By Abu Anas
There are several reasons why Israel backed down from its invasion of Gaza. First, it was the reach and density of Hamas’ rocket attacks. For the first time ever in the history of the Palestinian-Israeli conflict, Israel’s capital Tel-Aviv and West Jerusalem were targeted by a Palestinian faction. That was accomplished using the Iranian made Fajr-5 rocket that has a range of up to 80 km. Another major town hit by Hamas rockets was Dimona, the home to the Israeli nuclear facility. Major population centers were also targeted amongst them: Rishon Lezion, Ashdood and Be’er Sheva, each being home to just less than a quarter of a million people. Israel launched around 1,550 strikes at Gaza and in return Hamas shot back 1,456 rockets, a launch density unprecedented which drove hundreds of thousands into bomb shelters and threatened 45% of Israel’s population (around 3 million), according to the Israeli Defense Force (IDF).
Second, was Israel’s military and technological failure in setting the missile defense shield which was supposed to protect its southern region from Hamas’ rockets. Israel claimed that its Iron Dome missile defense system shot down around a third of Hamas’ rockets, a claim that has not been verified. In addition, every Iron Dome missile costs Israel $50,000. To counter this missile defense system, Hamas launched barrages of rockets at a destination to overwhelm the system, leaving it open to penetration. The cost of a rocket from the Hamas arsenal is a fraction to that of the Iron Dome missiles.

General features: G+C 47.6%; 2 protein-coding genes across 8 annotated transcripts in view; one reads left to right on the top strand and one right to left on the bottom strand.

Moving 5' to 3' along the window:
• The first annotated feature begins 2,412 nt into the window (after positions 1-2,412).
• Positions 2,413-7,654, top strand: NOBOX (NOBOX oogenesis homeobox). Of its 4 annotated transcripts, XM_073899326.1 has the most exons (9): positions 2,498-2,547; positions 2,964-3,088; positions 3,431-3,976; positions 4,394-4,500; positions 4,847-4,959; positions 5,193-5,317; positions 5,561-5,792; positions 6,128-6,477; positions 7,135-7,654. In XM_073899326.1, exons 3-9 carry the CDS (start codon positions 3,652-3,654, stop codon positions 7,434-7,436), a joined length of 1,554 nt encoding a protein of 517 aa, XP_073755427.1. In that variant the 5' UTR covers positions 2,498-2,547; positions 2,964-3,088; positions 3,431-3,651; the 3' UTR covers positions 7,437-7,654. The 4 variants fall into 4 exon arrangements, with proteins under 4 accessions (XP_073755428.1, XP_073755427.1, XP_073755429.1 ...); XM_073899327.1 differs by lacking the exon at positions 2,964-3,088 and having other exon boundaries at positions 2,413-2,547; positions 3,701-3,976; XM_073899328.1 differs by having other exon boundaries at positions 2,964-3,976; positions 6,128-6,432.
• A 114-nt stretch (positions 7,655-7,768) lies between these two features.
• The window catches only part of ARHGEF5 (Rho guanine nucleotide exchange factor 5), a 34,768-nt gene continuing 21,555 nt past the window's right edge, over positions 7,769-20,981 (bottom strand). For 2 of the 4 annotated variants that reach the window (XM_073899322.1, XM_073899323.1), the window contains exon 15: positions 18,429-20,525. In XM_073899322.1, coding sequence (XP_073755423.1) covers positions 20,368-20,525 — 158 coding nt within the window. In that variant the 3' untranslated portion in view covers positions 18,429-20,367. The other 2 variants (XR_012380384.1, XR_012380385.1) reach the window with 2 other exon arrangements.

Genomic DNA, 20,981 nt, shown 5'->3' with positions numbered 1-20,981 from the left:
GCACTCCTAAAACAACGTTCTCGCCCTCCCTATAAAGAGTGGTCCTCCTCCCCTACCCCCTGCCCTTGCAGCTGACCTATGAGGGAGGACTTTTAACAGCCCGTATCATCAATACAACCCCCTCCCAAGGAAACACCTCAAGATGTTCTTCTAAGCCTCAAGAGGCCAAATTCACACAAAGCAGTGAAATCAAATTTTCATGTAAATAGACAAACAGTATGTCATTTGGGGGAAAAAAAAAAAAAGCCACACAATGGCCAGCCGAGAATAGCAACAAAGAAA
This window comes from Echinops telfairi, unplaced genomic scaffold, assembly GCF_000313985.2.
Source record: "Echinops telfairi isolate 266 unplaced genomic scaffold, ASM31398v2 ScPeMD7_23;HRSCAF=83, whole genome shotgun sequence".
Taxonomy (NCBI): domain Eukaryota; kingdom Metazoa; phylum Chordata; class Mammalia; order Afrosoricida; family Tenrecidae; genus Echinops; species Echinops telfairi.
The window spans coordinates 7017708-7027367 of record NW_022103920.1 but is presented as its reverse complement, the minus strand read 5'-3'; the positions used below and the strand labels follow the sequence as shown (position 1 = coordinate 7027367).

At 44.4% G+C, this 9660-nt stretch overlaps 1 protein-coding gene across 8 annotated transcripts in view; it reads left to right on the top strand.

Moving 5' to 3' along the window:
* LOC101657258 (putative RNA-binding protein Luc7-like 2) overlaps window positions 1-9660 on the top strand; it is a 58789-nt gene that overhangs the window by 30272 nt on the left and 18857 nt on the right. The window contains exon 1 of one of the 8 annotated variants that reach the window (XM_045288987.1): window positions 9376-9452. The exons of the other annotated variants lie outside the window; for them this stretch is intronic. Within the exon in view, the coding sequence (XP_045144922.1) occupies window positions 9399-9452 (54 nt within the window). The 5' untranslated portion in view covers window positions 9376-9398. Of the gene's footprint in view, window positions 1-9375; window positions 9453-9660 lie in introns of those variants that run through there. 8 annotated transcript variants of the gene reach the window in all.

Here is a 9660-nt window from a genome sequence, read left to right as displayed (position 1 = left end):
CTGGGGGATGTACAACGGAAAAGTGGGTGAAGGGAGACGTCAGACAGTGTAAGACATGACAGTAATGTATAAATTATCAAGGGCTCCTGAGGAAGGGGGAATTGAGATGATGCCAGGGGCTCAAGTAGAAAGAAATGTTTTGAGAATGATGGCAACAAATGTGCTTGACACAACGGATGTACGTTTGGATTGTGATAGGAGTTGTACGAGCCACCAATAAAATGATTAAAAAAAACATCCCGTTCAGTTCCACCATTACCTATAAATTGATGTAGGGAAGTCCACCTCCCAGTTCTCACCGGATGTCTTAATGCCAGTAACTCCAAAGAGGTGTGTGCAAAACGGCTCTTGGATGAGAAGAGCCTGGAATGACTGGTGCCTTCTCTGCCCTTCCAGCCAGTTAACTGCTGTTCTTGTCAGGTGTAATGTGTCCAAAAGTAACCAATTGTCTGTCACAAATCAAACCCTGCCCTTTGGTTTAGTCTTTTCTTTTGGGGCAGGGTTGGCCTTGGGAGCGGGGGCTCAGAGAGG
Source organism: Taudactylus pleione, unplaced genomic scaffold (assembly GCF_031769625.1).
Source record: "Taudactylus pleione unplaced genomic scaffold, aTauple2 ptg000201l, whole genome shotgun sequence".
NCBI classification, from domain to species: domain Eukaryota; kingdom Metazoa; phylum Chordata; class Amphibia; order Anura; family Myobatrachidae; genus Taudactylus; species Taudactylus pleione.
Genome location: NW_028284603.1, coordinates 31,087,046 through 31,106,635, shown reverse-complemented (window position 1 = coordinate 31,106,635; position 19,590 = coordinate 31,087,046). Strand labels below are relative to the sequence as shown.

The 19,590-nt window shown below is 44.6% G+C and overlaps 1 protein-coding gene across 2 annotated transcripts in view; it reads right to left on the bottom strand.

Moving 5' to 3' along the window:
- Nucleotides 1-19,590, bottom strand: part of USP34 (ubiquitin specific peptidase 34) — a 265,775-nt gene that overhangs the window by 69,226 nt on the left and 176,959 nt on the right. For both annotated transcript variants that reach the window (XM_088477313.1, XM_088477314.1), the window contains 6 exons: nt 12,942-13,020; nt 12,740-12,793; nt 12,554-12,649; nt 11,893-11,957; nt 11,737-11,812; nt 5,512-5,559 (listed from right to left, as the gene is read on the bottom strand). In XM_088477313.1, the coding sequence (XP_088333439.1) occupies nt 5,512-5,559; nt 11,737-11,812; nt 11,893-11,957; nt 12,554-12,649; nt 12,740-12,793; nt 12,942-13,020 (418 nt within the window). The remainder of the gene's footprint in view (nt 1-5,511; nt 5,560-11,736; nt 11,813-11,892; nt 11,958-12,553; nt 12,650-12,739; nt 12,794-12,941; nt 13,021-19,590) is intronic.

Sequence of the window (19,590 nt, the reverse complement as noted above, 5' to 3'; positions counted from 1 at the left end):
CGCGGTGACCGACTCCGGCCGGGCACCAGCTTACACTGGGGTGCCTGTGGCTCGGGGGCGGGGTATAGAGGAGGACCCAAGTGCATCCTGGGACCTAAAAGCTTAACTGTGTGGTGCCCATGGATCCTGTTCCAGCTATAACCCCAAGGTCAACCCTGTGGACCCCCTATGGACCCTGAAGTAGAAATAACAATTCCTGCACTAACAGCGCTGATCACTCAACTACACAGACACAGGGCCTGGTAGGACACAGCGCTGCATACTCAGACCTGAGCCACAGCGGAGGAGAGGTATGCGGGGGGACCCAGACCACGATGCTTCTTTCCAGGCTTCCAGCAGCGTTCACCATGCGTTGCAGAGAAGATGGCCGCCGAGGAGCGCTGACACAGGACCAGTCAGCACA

The third reason being the lack of reliable and useful intelligence. This reason was of paramount importance but was given very little media coverage. As always, Israel claimed that it had a large bank of targets in Gaza that it would strike. In reality, Israel proved that this bank of information was not effective, clearly seen by Israel’s bombing of civil governmental buildings which did not contain any weapon depots. In addition, Israel claimed that it had greatly depleted Hamas’ rocket arsenal, another claim proven false by the continuous rocket salvos from Gaza even until a day after the truce was signed. Hamas has ruled Gaza with an iron fist, which affected Israel’s access to human intelligence inside the strip, and in turn made Israel lacking in terms of much needed intelligence.
Fourth, Israel’s recognition of Hamas’ deterrence capability making it very costly for it to invade Gaza. Hamas was able to shoot down an Israeli fighter jet and an unmanned air vehicle (UAV) used for surveillance. Shooting down an F-16, as claimed by Hamas, would need some very advanced surface to air missiles, which if Hamas possessed would be a major advancement in their military arsenal. What makes Hamas’ claims credible is that it has already used an SA-7 shoulder fired anti-aircraft missile against an Israeli helicopter last October. Additionally, Hamas succeeded in bringing down a Rafael Skylite-B surveillance UAV flying over Gaza during the conflict. The greatest factor that affected the ground invasion was Hamas’ possession of the Kornet advanced anti-tank missile system, a weapon able to put Israeli advanced Merkava tanks out of action and used to great effect by Hezbollah during the 2006 war in Lebanon.
Israel set itself two goals for its military operation in Gaza: the prevention of rocket attack by Hamas and the decimation of its missile arsenal. Without the truce, the rocket attacks would not have been prevented and Hamas’ arsenal was minimally affected, therefore militarily, this operation was another failure added to the IDF’s record. The standing of the Israeli unbeatable army has once again been shaken, after a great loss in Lebanon in 2006. Yesterday, Hezbollah warned Israel that thousands of missiles would hit its towns and cities reaching its southern borders, if they ever got into another war. Hamas was able to set a new military reality with Israel, in the process shifting the strategic balance in the Middle East. As a consequence, this strategic shift amounts to a great opportunity for countries in the Middle East, like Egypt, to replace Israel as the real dominant player in the region.